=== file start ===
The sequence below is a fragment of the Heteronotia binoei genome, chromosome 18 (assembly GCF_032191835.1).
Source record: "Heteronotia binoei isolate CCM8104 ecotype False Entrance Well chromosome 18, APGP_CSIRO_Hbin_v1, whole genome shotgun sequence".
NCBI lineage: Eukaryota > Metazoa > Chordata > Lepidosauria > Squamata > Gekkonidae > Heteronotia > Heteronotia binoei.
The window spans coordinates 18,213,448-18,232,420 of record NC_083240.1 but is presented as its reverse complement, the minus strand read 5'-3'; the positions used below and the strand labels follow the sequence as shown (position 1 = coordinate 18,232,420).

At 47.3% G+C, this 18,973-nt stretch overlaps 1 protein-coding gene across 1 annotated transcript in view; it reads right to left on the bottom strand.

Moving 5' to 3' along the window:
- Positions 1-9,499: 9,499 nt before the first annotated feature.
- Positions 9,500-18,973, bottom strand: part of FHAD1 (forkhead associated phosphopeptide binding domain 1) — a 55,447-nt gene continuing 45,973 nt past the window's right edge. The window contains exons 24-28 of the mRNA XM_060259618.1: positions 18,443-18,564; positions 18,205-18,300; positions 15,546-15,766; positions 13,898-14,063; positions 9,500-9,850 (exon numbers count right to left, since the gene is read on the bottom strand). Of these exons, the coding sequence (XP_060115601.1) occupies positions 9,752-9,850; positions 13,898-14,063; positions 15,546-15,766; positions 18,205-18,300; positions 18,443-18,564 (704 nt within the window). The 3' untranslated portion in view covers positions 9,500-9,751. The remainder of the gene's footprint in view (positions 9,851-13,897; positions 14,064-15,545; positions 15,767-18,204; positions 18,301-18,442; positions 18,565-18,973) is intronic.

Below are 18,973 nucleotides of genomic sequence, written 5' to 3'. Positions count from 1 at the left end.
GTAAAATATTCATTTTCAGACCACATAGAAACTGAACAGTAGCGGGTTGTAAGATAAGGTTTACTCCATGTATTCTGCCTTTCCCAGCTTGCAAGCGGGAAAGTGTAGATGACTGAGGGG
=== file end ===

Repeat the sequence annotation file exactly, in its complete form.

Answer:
The sequence below is a fragment of the Heteronotia binoei genome, chromosome 18 (assembly GCF_032191835.1).
Source record: "Heteronotia binoei isolate CCM8104 ecotype False Entrance Well chromosome 18, APGP_CSIRO_Hbin_v1, whole genome shotgun sequence".
NCBI lineage: Eukaryota > Metazoa > Chordata > Lepidosauria > Squamata > Gekkonidae > Heteronotia > Heteronotia binoei.
The window spans coordinates 18,213,448-18,232,420 of record NC_083240.1 but is presented as its reverse complement, the minus strand read 5'-3'; the positions used below and the strand labels follow the sequence as shown (position 1 = coordinate 18,232,420).

At 47.3% G+C, this 18,973-nt stretch overlaps 1 protein-coding gene across 1 annotated transcript in view; it reads right to left on the bottom strand.

Moving 5' to 3' along the window:
- Positions 1-9,499: 9,499 nt before the first annotated feature.
- Positions 9,500-18,973, bottom strand: part of FHAD1 (forkhead associated phosphopeptide binding domain 1) — a 55,447-nt gene continuing 45,973 nt past the window's right edge. The window contains exons 24-28 of the mRNA XM_060259618.1: positions 18,443-18,564; positions 18,205-18,300; positions 15,546-15,766; positions 13,898-14,063; positions 9,500-9,850 (exon numbers count right to left, since the gene is read on the bottom strand). Of these exons, the coding sequence (XP_060115601.1) occupies positions 9,752-9,850; positions 13,898-14,063; positions 15,546-15,766; positions 18,205-18,300; positions 18,443-18,564 (704 nt within the window). The 3' untranslated portion in view covers positions 9,500-9,751. The remainder of the gene's footprint in view (positions 9,851-13,897; positions 14,064-15,545; positions 15,767-18,204; positions 18,301-18,442; positions 18,565-18,973) is intronic.

Below are 18,973 nucleotides of genomic sequence, written 5' to 3'. Positions count from 1 at the left end.
GTAAAATATTCATTTTCAGACCACATAGAAACTGAACAGTAGCGGGTTGTAAGATAAGGTTTACTCCATGTATTCTGCCTTTCCCAGCTTGCAAGCGGGAAAGTGTAGATGACTGAGGGG